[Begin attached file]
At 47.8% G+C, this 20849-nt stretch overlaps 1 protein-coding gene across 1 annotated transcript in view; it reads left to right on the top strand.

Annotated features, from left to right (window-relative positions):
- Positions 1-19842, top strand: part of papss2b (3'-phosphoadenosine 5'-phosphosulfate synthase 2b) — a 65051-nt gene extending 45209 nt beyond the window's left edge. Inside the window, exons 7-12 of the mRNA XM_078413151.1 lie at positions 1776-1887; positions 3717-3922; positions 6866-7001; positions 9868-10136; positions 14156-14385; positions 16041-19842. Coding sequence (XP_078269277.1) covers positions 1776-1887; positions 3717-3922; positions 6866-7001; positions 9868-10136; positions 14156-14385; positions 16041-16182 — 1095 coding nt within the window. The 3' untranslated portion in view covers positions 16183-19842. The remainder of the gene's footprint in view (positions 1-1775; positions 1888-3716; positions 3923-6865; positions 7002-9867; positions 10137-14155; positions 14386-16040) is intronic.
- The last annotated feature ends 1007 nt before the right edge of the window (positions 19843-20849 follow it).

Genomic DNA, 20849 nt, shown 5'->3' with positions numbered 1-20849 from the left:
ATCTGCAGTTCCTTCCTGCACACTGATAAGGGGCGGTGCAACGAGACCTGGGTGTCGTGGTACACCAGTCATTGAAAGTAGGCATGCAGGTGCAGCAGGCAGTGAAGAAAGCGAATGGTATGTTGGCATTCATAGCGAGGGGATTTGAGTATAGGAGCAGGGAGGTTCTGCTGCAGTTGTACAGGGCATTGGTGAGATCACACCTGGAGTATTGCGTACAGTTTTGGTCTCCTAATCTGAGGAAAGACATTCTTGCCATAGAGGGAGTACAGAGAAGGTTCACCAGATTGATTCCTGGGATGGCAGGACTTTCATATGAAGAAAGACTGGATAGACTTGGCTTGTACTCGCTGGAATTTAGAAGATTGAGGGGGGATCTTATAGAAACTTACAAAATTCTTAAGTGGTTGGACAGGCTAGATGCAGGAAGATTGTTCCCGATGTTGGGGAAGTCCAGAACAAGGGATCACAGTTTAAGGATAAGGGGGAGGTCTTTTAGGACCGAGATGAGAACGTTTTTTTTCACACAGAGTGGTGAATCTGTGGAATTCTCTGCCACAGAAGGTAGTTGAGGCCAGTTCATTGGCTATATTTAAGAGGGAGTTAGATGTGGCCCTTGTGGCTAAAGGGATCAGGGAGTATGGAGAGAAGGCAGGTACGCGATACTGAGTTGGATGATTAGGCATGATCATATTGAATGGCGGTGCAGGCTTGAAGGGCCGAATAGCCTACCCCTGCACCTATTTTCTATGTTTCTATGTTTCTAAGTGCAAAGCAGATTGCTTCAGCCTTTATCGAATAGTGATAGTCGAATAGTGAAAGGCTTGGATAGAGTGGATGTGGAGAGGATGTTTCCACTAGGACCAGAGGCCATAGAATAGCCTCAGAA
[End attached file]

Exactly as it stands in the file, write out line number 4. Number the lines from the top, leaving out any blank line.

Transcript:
- The last annotated feature ends 1007 nt before the right edge of the window (positions 19843-20849 follow it).